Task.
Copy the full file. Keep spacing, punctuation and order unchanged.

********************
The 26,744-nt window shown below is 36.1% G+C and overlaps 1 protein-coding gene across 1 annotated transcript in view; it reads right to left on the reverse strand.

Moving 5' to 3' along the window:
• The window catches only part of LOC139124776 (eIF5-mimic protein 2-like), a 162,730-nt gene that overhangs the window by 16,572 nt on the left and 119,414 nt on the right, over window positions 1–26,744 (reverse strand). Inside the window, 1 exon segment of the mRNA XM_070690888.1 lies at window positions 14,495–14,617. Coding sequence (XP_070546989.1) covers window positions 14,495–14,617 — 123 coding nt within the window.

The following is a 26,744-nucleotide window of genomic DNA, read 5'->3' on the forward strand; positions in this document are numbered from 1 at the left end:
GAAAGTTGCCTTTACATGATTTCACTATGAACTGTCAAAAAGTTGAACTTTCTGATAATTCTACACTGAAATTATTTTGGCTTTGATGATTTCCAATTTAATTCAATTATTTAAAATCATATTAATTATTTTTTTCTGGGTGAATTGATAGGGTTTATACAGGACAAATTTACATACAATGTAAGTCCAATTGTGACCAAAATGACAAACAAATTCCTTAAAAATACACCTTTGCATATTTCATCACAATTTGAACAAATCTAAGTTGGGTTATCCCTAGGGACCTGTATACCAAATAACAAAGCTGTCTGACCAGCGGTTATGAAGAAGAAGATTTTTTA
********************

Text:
The 26,744-nt window shown below is 36.1% G+C and overlaps 1 protein-coding gene across 1 annotated transcript in view; it reads right to left on the reverse strand.

Moving 5' to 3' along the window:
• The window catches only part of LOC139124776 (eIF5-mimic protein 2-like), a 162,730-nt gene that overhangs the window by 16,572 nt on the left and 119,414 nt on the right, over window positions 1–26,744 (reverse strand). Inside the window, 1 exon segment of the mRNA XM_070690888.1 lies at window positions 14,495–14,617. Coding sequence (XP_070546989.1) covers window positions 14,495–14,617 — 123 coding nt within the window.

The following is a 26,744-nucleotide window of genomic DNA, read 5'->3' on the forward strand; positions in this document are numbered from 1 at the left end:
GAAAGTTGCCTTTACATGATTTCACTATGAACTGTCAAAAAGTTGAACTTTCTGATAATTCTACACTGAAATTATTTTGGCTTTGATGATTTCCAATTTAATTCAATTATTTAAAATCATATTAATTATTTTTTTCTGGGTGAATTGATAGGGTTTATACAGGACAAATTTACATACAATGTAAGTCCAATTGTGACCAAAATGACAAACAAATTCCTTAAAAATACACCTTTGCATATTTCATCACAATTTGAACAAATCTAAGTTGGGTTATCCCTAGGGACCTGTATACCAAATAACAAAGCTGTCTGACCAGCGGTTATGAAGAAGAAGATTTTTTA